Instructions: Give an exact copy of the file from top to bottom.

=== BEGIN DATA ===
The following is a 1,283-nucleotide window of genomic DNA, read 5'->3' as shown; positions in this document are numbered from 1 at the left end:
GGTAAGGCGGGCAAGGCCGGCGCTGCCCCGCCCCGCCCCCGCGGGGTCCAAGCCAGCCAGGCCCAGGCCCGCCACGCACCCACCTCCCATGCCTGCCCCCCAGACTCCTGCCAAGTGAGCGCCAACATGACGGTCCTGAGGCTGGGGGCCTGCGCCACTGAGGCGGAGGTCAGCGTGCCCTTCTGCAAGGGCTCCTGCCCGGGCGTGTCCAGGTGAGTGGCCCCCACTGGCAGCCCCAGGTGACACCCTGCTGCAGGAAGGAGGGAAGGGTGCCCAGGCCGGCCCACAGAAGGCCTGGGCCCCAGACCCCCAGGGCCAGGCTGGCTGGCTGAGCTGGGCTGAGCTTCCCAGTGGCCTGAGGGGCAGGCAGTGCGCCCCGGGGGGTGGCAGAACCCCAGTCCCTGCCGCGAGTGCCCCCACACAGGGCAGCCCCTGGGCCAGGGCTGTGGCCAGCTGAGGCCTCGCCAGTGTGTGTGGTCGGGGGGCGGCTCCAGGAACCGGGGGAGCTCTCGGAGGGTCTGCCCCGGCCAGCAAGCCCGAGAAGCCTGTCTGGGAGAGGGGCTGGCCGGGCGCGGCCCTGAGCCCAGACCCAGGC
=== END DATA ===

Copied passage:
The following is a 1,283-nucleotide window of genomic DNA, read 5'->3' as shown; positions in this document are numbered from 1 at the left end:
GGTAAGGCGGGCAAGGCCGGCGCTGCCCCGCCCCGCCCCCGCGGGGTCCAAGCCAGCCAGGCCCAGGCCCGCCACGCACCCACCTCCCATGCCTGCCCCCCAGACTCCTGCCAAGTGAGCGCCAACATGACGGTCCTGAGGCTGGGGGCCTGCGCCACTGAGGCGGAGGTCAGCGTGCCCTTCTGCAAGGGCTCCTGCCCGGGCGTGTCCAGGTGAGTGGCCCCCACTGGCAGCCCCAGGTGACACCCTGCTGCAGGAAGGAGGGAAGGGTGCCCAGGCCGGCCCACAGAAGGCCTGGGCCCCAGACCCCCAGGGCCAGGCTGGCTGGCTGAGCTGGGCTGAGCTTCCCAGTGGCCTGAGGGGCAGGCAGTGCGCCCCGGGGGGTGGCAGAACCCCAGTCCCTGCCGCGAGTGCCCCCACACAGGGCAGCCCCTGGGCCAGGGCTGTGGCCAGCTGAGGCCTCGCCAGTGTGTGTGGTCGGGGGGCGGCTCCAGGAACCGGGGGAGCTCTCGGAGGGTCTGCCCCGGCCAGCAAGCCCGAGAAGCCTGTCTGGGAGAGGGGCTGGCCGGGCGCGGCCCTGAGCCCAGACCCAGGC